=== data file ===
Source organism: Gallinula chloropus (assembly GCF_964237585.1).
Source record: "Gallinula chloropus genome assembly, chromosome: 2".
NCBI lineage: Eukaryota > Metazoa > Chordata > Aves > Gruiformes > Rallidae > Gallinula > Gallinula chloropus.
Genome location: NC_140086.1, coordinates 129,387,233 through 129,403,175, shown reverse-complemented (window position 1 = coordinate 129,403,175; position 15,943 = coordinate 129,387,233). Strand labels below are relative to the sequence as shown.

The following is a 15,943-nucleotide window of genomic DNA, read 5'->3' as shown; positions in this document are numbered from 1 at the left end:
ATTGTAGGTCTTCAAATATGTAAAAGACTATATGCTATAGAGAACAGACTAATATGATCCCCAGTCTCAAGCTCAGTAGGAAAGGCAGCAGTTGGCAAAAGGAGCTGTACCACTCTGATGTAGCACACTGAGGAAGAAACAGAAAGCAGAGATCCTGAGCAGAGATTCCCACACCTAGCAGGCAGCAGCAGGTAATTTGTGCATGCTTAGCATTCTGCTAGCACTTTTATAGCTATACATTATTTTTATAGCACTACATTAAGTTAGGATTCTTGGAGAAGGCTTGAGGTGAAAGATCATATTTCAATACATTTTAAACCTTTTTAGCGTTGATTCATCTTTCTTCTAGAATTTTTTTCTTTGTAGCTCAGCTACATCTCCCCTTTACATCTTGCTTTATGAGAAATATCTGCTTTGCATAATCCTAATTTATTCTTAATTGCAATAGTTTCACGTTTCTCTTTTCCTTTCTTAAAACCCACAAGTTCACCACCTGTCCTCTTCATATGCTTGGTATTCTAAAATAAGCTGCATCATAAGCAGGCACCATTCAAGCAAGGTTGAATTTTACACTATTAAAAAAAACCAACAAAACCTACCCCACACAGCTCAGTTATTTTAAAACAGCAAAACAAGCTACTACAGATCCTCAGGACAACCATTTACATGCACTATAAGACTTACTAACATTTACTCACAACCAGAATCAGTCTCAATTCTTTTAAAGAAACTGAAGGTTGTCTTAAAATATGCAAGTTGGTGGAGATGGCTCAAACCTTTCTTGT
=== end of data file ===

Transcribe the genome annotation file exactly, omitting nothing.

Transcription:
Source organism: Gallinula chloropus (assembly GCF_964237585.1).
Source record: "Gallinula chloropus genome assembly, chromosome: 2".
NCBI lineage: Eukaryota > Metazoa > Chordata > Aves > Gruiformes > Rallidae > Gallinula > Gallinula chloropus.
Genome location: NC_140086.1, coordinates 129,387,233 through 129,403,175, shown reverse-complemented (window position 1 = coordinate 129,403,175; position 15,943 = coordinate 129,387,233). Strand labels below are relative to the sequence as shown.

The following is a 15,943-nucleotide window of genomic DNA, read 5'->3' as shown; positions in this document are numbered from 1 at the left end:
ATTGTAGGTCTTCAAATATGTAAAAGACTATATGCTATAGAGAACAGACTAATATGATCCCCAGTCTCAAGCTCAGTAGGAAAGGCAGCAGTTGGCAAAAGGAGCTGTACCACTCTGATGTAGCACACTGAGGAAGAAACAGAAAGCAGAGATCCTGAGCAGAGATTCCCACACCTAGCAGGCAGCAGCAGGTAATTTGTGCATGCTTAGCATTCTGCTAGCACTTTTATAGCTATACATTATTTTTATAGCACTACATTAAGTTAGGATTCTTGGAGAAGGCTTGAGGTGAAAGATCATATTTCAATACATTTTAAACCTTTTTAGCGTTGATTCATCTTTCTTCTAGAATTTTTTTCTTTGTAGCTCAGCTACATCTCCCCTTTACATCTTGCTTTATGAGAAATATCTGCTTTGCATAATCCTAATTTATTCTTAATTGCAATAGTTTCACGTTTCTCTTTTCCTTTCTTAAAACCCACAAGTTCACCACCTGTCCTCTTCATATGCTTGGTATTCTAAAATAAGCTGCATCATAAGCAGGCACCATTCAAGCAAGGTTGAATTTTACACTATTAAAAAAAACCAACAAAACCTACCCCACACAGCTCAGTTATTTTAAAACAGCAAAACAAGCTACTACAGATCCTCAGGACAACCATTTACATGCACTATAAGACTTACTAACATTTACTCACAACCAGAATCAGTCTCAATTCTTTTAAAGAAACTGAAGGTTGTCTTAAAATATGCAAGTTGGTGGAGATGGCTCAAACCTTTCTTGT